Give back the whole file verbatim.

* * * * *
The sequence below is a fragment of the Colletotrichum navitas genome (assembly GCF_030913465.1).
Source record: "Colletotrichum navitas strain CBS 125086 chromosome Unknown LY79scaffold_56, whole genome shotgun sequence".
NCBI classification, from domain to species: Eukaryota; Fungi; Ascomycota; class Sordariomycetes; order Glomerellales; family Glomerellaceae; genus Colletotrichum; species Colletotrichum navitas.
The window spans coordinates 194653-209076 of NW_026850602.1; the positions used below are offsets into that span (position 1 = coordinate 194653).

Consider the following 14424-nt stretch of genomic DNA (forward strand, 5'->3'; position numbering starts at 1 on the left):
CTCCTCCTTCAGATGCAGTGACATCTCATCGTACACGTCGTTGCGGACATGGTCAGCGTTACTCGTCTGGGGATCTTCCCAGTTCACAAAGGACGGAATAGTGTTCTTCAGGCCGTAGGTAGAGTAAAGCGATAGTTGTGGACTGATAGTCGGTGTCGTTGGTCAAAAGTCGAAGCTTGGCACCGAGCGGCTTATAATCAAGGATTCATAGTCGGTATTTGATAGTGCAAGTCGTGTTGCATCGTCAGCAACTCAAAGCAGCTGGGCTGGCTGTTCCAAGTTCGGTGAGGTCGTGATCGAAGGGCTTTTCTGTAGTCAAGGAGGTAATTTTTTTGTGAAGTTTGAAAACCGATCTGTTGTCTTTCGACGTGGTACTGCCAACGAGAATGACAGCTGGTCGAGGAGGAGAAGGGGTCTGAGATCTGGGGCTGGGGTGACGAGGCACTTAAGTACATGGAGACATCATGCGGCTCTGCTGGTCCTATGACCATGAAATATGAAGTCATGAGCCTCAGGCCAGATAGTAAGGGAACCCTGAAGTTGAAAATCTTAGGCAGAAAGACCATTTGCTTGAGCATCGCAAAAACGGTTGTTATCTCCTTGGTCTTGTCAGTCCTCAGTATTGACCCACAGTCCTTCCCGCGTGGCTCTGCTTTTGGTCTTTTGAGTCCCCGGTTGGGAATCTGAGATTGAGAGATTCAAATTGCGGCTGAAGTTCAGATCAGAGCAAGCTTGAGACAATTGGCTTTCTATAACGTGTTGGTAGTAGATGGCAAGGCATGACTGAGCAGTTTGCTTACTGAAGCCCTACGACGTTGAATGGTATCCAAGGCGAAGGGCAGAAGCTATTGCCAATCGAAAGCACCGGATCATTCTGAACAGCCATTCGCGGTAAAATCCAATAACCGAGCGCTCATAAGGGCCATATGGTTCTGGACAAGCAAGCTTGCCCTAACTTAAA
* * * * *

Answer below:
The sequence below is a fragment of the Colletotrichum navitas genome (assembly GCF_030913465.1).
Source record: "Colletotrichum navitas strain CBS 125086 chromosome Unknown LY79scaffold_56, whole genome shotgun sequence".
NCBI classification, from domain to species: Eukaryota; Fungi; Ascomycota; class Sordariomycetes; order Glomerellales; family Glomerellaceae; genus Colletotrichum; species Colletotrichum navitas.
The window spans coordinates 194653-209076 of NW_026850602.1; the positions used below are offsets into that span (position 1 = coordinate 194653).

Consider the following 14424-nt stretch of genomic DNA (forward strand, 5'->3'; position numbering starts at 1 on the left):
CTCCTCCTTCAGATGCAGTGACATCTCATCGTACACGTCGTTGCGGACATGGTCAGCGTTACTCGTCTGGGGATCTTCCCAGTTCACAAAGGACGGAATAGTGTTCTTCAGGCCGTAGGTAGAGTAAAGCGATAGTTGTGGACTGATAGTCGGTGTCGTTGGTCAAAAGTCGAAGCTTGGCACCGAGCGGCTTATAATCAAGGATTCATAGTCGGTATTTGATAGTGCAAGTCGTGTTGCATCGTCAGCAACTCAAAGCAGCTGGGCTGGCTGTTCCAAGTTCGGTGAGGTCGTGATCGAAGGGCTTTTCTGTAGTCAAGGAGGTAATTTTTTTGTGAAGTTTGAAAACCGATCTGTTGTCTTTCGACGTGGTACTGCCAACGAGAATGACAGCTGGTCGAGGAGGAGAAGGGGTCTGAGATCTGGGGCTGGGGTGACGAGGCACTTAAGTACATGGAGACATCATGCGGCTCTGCTGGTCCTATGACCATGAAATATGAAGTCATGAGCCTCAGGCCAGATAGTAAGGGAACCCTGAAGTTGAAAATCTTAGGCAGAAAGACCATTTGCTTGAGCATCGCAAAAACGGTTGTTATCTCCTTGGTCTTGTCAGTCCTCAGTATTGACCCACAGTCCTTCCCGCGTGGCTCTGCTTTTGGTCTTTTGAGTCCCCGGTTGGGAATCTGAGATTGAGAGATTCAAATTGCGGCTGAAGTTCAGATCAGAGCAAGCTTGAGACAATTGGCTTTCTATAACGTGTTGGTAGTAGATGGCAAGGCATGACTGAGCAGTTTGCTTACTGAAGCCCTACGACGTTGAATGGTATCCAAGGCGAAGGGCAGAAGCTATTGCCAATCGAAAGCACCGGATCATTCTGAACAGCCATTCGCGGTAAAATCCAATAACCGAGCGCTCATAAGGGCCATATGGTTCTGGACAAGCAAGCTTGCCCTAACTTAAA